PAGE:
In the grips of a growing climate emergency, Southern Africa is now facing severe food shortages, according to the United Nations World Food Programme (WFP).
After years of drought, flooding, and economic chaos, around 45 million people in the 16-nation region are facing food insecurity.
Considered a “hotspot” by the Intergovernmental Panel on Climate Change, the region has not experienced a steady growing season in over five years and seasonal rains are continually behind schedule.
“This hunger crisis is on a scale we’ve not seen before and the evidence shows it’s going to get worse,” WFP’s Regional Director for Southern Africa Lola Castro said. “The annual cyclone season has begun, and we simply cannot afford a repeat of the devastation caused by last year’s unprecedented storms.”
Castro is referring to Cyclone Idai, which hit Mozambique, Malawi, and Zimbabwe in March, killing over 900 people and leaving 3 million with a dire food shortage.
“While our most pressing priority are the millions in need of immediate support,” Castro continued, “Building the resilience of the many more threatened by increasingly frequent and destructive droughts and storms is absolutely essential.”
With the lean season — the period in between harvests — fast approaching, millions will require assistance from the larger international community since this season’s harvest is not expected to yield many crops.
On Thursday, WFP announced plans to provide $205 million in lean season assistance to 8.3 million people living in nations that have been impacted the most by Southern Africa’s climate crisis including Zimbabwe, Zambia, Mozambique, and Malawi.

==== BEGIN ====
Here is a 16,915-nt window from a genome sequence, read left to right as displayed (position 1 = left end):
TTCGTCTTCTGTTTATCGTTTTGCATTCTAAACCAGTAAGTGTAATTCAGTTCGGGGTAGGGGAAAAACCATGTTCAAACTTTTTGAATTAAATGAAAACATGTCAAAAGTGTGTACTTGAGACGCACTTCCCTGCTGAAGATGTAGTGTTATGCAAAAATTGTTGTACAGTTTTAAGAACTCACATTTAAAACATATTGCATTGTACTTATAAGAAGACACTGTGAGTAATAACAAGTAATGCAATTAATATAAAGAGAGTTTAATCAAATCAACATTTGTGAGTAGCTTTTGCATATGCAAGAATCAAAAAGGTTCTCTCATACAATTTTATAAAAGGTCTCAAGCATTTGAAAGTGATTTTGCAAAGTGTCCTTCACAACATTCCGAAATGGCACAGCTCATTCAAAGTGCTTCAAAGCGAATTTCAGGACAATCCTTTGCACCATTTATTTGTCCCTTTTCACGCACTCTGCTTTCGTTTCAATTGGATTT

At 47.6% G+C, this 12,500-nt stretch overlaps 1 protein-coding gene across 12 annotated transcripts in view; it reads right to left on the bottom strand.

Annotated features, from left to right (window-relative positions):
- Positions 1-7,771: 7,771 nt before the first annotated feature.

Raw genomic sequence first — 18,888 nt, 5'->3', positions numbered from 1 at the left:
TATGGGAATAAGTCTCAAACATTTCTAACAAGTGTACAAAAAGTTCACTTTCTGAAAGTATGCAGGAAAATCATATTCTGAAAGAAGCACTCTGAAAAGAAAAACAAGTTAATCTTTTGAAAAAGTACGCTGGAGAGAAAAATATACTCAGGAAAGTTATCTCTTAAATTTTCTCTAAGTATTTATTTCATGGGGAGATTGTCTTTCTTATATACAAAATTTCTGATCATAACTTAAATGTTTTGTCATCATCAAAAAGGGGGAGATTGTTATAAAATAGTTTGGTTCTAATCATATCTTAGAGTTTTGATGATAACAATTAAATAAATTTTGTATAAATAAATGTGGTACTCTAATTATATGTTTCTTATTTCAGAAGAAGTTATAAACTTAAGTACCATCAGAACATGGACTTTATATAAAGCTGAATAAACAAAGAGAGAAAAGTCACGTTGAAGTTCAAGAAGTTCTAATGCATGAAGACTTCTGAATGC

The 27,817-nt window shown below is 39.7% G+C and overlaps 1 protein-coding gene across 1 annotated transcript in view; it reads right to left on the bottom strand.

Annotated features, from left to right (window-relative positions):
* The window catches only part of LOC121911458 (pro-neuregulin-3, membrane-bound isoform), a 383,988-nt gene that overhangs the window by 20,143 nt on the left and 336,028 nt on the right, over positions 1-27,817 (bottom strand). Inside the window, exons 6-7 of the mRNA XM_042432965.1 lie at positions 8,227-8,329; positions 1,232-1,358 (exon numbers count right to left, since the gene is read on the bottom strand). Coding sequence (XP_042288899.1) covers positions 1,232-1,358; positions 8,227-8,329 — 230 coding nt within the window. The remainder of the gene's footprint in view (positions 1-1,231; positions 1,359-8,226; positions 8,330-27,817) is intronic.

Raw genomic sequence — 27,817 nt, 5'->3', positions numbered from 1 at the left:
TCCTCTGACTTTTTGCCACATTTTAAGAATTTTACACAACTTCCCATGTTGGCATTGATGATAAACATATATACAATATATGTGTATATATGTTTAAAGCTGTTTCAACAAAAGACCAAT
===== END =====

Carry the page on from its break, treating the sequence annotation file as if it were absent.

After conducting its own informal food security assessment, WFP’s country director for Zimbabwe, Eddie Rowe, found that the situation is quickly deteriorating.
“Our assessment is not officially recognized. But it looks bad,” Rowe said. “Our concern is there is a 60% chance we are going to see another failed harvest this year.”
Around 7.7 million people in Zimbabwe are currently food insecure, as are 20% of the population in Zambia and Lesotho. To make matters worse, food prices have already begun to surge, causing families to skip meals, sell their belongings, and even take their children out of school.
Without the necessary funding, many more families will continue to starve and suffer, and the fight against climate change in the region will remain stagnant.